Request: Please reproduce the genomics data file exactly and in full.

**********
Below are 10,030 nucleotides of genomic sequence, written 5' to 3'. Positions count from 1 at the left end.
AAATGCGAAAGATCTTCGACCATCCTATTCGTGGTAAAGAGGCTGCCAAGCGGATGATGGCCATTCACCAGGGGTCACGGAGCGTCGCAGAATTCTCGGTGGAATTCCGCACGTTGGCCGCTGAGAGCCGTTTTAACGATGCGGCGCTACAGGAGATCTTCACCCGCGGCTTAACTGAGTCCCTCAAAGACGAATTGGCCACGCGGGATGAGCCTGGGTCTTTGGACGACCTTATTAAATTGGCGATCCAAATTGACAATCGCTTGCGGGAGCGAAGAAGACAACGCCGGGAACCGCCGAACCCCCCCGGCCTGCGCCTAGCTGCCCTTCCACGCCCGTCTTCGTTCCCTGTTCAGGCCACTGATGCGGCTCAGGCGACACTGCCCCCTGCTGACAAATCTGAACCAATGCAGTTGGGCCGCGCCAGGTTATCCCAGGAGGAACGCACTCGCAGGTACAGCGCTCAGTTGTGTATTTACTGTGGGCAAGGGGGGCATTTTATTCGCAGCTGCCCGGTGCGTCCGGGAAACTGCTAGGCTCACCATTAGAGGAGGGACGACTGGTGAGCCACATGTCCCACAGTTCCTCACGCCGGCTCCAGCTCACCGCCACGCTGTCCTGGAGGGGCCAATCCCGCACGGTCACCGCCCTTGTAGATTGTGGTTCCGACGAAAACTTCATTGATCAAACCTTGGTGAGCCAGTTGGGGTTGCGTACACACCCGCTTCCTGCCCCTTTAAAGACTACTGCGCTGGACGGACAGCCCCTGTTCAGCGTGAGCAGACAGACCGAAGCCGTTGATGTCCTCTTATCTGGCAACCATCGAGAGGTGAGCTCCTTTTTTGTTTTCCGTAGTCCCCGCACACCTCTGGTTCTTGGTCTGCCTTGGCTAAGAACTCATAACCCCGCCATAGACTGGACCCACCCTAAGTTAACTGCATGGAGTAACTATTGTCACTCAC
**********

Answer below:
Below are 10,030 nucleotides of genomic sequence, written 5' to 3'. Positions count from 1 at the left end.
AAATGCGAAAGATCTTCGACCATCCTATTCGTGGTAAAGAGGCTGCCAAGCGGATGATGGCCATTCACCAGGGGTCACGGAGCGTCGCAGAATTCTCGGTGGAATTCCGCACGTTGGCCGCTGAGAGCCGTTTTAACGATGCGGCGCTACAGGAGATCTTCACCCGCGGCTTAACTGAGTCCCTCAAAGACGAATTGGCCACGCGGGATGAGCCTGGGTCTTTGGACGACCTTATTAAATTGGCGATCCAAATTGACAATCGCTTGCGGGAGCGAAGAAGACAACGCCGGGAACCGCCGAACCCCCCCGGCCTGCGCCTAGCTGCCCTTCCACGCCCGTCTTCGTTCCCTGTTCAGGCCACTGATGCGGCTCAGGCGACACTGCCCCCTGCTGACAAATCTGAACCAATGCAGTTGGGCCGCGCCAGGTTATCCCAGGAGGAACGCACTCGCAGGTACAGCGCTCAGTTGTGTATTTACTGTGGGCAAGGGGGGCATTTTATTCGCAGCTGCCCGGTGCGTCCGGGAAACTGCTAGGCTCACCATTAGAGGAGGGACGACTGGTGAGCCACATGTCCCACAGTTCCTCACGCCGGCTCCAGCTCACCGCCACGCTGTCCTGGAGGGGCCAATCCCGCACGGTCACCGCCCTTGTAGATTGTGGTTCCGACGAAAACTTCATTGATCAAACCTTGGTGAGCCAGTTGGGGTTGCGTACACACCCGCTTCCTGCCCCTTTAAAGACTACTGCGCTGGACGGACAGCCCCTGTTCAGCGTGAGCAGACAGACCGAAGCCGTTGATGTCCTCTTATCTGGCAACCATCGAGAGGTGAGCTCCTTTTTTGTTTTCCGTAGTCCCCGCACACCTCTGGTTCTTGGTCTGCCTTGGCTAAGAACTCATAACCCCGCCATAGACTGGACCCACCCTAAGTTAACTGCATGGAGTAACTATTGTCACTCAC